I stopped by G.E.E.E. several weeks ago, and was completely charmed by every aspect of its homespun display — the handmade, hand-lettered signs, the multi-colored array of seedlings, the little ceramic pig where you can leave money for things you want to purchase at cost. I traded a number of gardening books for a chocolate mint plant, which now sits in a pot in my back yard and which I compulsively sniff every time I go outside. All of the offerings are seasonal, so expect the plants, seedlings, and other good stuff to be changed up on a roughly weekly basis.
The thing about G.E.E.E. is that, if you garden, and if you’re even remotely friendly, you already get what G.E.E.E. is all about. I have plants growing in my garden that were given to me by at least three different neighbors on my block, and it’s common for us to swap stories and advice and the occasional embittered gripes about our gardens having too much shade. But what I find most valuable about G.E.E.E. is the way in which it highlights extant social relations, particularly those that occur neighbor-to-neighbor, whether you live next door or call across to each other from your balconies.
Despite the shitty, depressing, grey, cold, seemingly neverending, and did I say shitty? winters in Chicago, I think there is something so truly lovely, and deeply hopeful, about the act of gardening here. I’ve written about my love for the different kinds of gardens you see in this city before. For some reason it’s always the tiniest efforts that seem to make the biggest impactÂ – you know damn well that if Spring and Fall are short-seasoned, you’re not going to get to enjoy the fruits of your labor for all that long, but still you pull the weeds and breathe in the dirt and try and make a happy home for the worms, and you do it because most of all it’s fun, but also because you’re bringing color and scent and texture and order and chaos to life, after so many months of grey, frozen dormancy.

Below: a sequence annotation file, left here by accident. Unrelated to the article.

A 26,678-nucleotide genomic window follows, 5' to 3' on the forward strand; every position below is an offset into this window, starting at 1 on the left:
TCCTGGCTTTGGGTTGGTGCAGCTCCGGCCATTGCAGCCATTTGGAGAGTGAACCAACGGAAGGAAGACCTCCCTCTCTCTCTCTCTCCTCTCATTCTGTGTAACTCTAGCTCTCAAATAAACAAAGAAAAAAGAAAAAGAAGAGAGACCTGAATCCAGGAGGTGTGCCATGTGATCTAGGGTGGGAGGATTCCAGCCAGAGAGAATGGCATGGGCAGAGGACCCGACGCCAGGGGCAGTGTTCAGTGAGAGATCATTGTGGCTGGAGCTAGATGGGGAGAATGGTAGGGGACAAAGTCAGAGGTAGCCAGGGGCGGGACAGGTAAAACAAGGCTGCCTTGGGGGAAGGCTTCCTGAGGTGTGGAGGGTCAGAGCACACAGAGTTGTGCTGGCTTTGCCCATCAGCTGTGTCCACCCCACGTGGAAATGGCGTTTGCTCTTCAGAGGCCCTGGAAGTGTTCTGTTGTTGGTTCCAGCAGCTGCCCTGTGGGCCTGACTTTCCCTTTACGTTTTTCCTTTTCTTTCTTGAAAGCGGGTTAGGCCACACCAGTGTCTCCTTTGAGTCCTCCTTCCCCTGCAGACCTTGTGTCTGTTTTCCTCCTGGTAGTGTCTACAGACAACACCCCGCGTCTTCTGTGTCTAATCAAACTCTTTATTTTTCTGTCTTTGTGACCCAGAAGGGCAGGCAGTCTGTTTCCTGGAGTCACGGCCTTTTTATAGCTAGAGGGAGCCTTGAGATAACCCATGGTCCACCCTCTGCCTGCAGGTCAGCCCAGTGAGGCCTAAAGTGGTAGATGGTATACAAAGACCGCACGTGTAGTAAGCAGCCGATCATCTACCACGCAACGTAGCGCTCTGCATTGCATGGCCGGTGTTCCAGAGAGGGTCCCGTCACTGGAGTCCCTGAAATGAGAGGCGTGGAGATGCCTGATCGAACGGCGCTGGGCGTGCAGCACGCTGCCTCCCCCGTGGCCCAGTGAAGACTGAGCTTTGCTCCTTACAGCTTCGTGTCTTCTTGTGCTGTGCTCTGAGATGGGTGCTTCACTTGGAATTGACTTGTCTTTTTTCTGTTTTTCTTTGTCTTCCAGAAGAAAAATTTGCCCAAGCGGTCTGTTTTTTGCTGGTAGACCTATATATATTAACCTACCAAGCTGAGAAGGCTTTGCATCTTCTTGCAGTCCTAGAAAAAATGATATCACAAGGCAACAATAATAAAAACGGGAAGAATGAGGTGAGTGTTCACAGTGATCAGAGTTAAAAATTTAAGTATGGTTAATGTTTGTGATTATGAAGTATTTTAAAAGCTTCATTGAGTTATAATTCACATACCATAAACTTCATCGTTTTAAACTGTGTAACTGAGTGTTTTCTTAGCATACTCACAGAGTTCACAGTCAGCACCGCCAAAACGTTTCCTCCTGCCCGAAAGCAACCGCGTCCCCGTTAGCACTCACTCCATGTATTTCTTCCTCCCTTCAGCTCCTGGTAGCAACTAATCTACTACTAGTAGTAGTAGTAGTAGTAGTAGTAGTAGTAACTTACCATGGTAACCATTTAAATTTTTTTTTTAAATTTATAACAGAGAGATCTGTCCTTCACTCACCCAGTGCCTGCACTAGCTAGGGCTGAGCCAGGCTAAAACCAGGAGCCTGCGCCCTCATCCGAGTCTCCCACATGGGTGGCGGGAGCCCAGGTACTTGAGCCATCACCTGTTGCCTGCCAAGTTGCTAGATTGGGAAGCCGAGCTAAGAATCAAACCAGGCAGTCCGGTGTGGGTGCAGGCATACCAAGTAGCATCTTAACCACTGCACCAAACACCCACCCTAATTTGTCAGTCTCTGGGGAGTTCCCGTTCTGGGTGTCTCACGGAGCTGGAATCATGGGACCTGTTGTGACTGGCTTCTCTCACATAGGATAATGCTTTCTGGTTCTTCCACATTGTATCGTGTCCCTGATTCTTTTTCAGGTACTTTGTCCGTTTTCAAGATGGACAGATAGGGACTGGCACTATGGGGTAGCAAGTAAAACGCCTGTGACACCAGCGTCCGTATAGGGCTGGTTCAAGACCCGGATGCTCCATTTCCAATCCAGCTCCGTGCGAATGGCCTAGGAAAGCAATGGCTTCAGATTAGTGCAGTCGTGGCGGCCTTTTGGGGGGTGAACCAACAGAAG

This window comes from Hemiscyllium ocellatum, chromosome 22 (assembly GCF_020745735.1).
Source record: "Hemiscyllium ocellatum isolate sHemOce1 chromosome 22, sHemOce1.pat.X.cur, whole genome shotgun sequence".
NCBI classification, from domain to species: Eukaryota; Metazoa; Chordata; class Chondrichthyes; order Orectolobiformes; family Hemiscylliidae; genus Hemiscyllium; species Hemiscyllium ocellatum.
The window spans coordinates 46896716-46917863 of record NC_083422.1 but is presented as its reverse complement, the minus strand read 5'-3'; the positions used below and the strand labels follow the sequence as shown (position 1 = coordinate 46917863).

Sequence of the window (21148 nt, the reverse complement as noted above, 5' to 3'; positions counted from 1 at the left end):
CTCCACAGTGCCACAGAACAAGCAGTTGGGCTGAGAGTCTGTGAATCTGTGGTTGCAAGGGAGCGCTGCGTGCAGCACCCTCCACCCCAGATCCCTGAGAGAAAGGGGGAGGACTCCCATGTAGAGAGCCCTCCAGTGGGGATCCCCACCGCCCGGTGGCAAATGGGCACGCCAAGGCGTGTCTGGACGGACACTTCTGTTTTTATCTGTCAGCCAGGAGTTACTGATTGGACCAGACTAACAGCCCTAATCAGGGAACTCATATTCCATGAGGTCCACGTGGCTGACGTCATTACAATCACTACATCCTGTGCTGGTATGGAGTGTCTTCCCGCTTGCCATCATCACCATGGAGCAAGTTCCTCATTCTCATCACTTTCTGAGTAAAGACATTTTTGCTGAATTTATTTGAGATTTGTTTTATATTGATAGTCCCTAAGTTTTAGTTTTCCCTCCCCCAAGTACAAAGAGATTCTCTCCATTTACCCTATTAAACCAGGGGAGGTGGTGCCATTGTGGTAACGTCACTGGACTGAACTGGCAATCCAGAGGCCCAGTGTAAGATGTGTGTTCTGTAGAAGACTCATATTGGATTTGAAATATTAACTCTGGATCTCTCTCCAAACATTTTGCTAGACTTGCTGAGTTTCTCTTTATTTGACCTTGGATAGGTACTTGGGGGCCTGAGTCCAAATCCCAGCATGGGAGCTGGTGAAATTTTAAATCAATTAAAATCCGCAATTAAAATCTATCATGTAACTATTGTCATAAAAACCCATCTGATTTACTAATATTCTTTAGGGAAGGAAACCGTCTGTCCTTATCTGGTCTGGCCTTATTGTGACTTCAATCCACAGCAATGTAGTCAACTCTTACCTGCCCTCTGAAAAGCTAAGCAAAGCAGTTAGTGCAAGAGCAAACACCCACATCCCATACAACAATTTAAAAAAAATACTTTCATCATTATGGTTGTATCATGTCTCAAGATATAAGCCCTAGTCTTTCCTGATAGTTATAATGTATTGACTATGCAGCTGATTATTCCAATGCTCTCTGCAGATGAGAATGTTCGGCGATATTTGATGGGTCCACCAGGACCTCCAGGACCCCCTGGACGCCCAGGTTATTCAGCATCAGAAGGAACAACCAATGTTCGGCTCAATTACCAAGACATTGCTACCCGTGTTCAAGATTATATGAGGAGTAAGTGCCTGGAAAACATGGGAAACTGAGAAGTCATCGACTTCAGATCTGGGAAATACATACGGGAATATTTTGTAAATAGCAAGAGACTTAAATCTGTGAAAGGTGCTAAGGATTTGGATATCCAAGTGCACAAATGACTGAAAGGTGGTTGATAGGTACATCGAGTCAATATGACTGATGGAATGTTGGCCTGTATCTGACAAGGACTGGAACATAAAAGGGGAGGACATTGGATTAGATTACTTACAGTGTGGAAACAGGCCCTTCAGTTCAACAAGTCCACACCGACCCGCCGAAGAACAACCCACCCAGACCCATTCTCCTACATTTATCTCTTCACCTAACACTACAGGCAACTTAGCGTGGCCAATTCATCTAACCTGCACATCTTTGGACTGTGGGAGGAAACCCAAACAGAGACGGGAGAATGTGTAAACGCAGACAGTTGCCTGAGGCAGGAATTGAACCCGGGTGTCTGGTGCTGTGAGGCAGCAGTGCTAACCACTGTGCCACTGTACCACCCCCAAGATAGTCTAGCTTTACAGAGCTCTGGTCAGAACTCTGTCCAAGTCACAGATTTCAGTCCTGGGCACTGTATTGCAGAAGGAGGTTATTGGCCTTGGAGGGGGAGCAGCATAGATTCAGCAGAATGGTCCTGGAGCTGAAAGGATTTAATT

Can you tell that winter hit me kind of hard this year?
At any rate, give G.E.E.E. a visit. I promise it will lift your spirits if you’re feeling low – it made me think of how grateful I am to have nice neighbors, and most of all a garden that’s more than willing to work with me.
This Friday, May 20th, from 3pm – 7pm at HPAC G.E.E.E. will host the grand planting of the Center’s rooftop garden – and you can pick up a trowel and pitch in. The planting also double’s as the exhibition’s official opening. On Friday, your efforts will be rewarded via barbecue, and on the next day, from 10 am – 2pm, there’ll be a garden party to celebrate. Bring stuff to swap or donate – if you have questions or plants to swap,Â contact email@example.com.Â For more info, check out the GEEE blog.